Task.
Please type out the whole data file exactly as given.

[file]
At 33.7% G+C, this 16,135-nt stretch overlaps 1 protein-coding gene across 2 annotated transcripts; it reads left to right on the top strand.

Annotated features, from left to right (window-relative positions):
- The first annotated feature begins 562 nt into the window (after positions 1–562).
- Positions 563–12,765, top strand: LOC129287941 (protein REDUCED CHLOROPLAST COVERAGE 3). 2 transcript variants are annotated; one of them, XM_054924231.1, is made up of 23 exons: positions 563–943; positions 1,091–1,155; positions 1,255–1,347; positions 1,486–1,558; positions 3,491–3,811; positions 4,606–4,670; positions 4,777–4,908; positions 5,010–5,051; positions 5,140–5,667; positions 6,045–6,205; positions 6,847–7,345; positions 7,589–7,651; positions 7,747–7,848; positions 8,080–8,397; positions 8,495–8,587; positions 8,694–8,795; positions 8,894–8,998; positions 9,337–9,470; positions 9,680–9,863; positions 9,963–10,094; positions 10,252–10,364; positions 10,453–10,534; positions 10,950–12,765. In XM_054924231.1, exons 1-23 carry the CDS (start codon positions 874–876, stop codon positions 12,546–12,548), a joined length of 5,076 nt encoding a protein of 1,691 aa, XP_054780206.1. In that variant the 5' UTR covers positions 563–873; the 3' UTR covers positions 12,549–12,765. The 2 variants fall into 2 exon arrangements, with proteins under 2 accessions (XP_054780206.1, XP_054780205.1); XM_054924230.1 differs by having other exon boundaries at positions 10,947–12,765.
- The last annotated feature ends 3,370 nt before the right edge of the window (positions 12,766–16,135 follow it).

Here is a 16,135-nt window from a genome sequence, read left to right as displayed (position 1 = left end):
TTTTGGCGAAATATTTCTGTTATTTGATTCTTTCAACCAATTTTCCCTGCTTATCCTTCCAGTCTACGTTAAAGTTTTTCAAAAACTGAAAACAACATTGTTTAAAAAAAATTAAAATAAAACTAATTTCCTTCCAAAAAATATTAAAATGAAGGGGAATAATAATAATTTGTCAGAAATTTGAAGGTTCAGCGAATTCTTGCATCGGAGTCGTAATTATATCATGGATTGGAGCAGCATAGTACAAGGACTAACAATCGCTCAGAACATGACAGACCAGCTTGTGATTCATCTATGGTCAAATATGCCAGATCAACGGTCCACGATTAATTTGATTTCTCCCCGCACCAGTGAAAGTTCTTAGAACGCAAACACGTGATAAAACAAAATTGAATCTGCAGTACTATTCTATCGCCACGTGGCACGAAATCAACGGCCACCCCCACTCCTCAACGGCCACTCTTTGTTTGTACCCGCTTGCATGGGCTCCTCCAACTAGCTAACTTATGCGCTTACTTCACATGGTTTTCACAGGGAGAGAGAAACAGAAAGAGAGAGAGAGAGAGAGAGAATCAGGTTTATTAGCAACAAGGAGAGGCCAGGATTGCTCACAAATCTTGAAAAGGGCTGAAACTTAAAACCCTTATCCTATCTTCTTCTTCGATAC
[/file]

At 33.7% G+C, this 16,135-nt stretch overlaps 1 protein-coding gene across 2 annotated transcripts; it reads left to right on the top strand.

Annotated features, from left to right (window-relative positions):
- The first annotated feature begins 562 nt into the window (after positions 1–562).
- Positions 563–12,765, top strand: LOC129287941 (protein REDUCED CHLOROPLAST COVERAGE 3). 2 transcript variants are annotated; one of them, XM_054924231.1, is made up of 23 exons: positions 563–943; positions 1,091–1,155; positions 1,255–1,347; positions 1,486–1,558; positions 3,491–3,811; positions 4,606–4,670; positions 4,777–4,908; positions 5,010–5,051; positions 5,140–5,667; positions 6,045–6,205; positions 6,847–7,345; positions 7,589–7,651; positions 7,747–7,848; positions 8,080–8,397; positions 8,495–8,587; positions 8,694–8,795; positions 8,894–8,998; positions 9,337–9,470; positions 9,680–9,863; positions 9,963–10,094; positions 10,252–10,364; positions 10,453–10,534; positions 10,950–12,765. In XM_054924231.1, exons 1-23 carry the CDS (start codon positions 874–876, stop codon positions 12,546–12,548), a joined length of 5,076 nt encoding a protein of 1,691 aa, XP_054780206.1. In that variant the 5' UTR covers positions 563–873; the 3' UTR covers positions 12,549–12,765. The 2 variants fall into 2 exon arrangements, with proteins under 2 accessions (XP_054780206.1, XP_054780205.1); XM_054924230.1 differs by having other exon boundaries at positions 10,947–12,765.
- The last annotated feature ends 3,370 nt before the right edge of the window (positions 12,766–16,135 follow it).

Here is a 16,135-nt window from a genome sequence, read left to right as displayed (position 1 = left end):
TTTTGGCGAAATATTTCTGTTATTTGATTCTTTCAACCAATTTTCCCTGCTTATCCTTCCAGTCTACGTTAAAGTTTTTCAAAAACTGAAAACAACATTGTTTAAAAAAAATTAAAATAAAACTAATTTCCTTCCAAAAAATATTAAAATGAAGGGGAATAATAATAATTTGTCAGAAATTTGAAGGTTCAGCGAATTCTTGCATCGGAGTCGTAATTATATCATGGATTGGAGCAGCATAGTACAAGGACTAACAATCGCTCAGAACATGACAGACCAGCTTGTGATTCATCTATGGTCAAATATGCCAGATCAACGGTCCACGATTAATTTGATTTCTCCCCGCACCAGTGAAAGTTCTTAGAACGCAAACACGTGATAAAACAAAATTGAATCTGCAGTACTATTCTATCGCCACGTGGCACGAAATCAACGGCCACCCCCACTCCTCAACGGCCACTCTTTGTTTGTACCCGCTTGCATGGGCTCCTCCAACTAGCTAACTTATGCGCTTACTTCACATGGTTTTCACAGGGAGAGAGAAACAGAAAGAGAGAGAGAGAGAGAGAGAATCAGGTTTATTAGCAACAAGGAGAGGCCAGGATTGCTCACAAATCTTGAAAAGGGCTGAAACTTAAAACCCTTATCCTATCTTCTTCTTCGATAC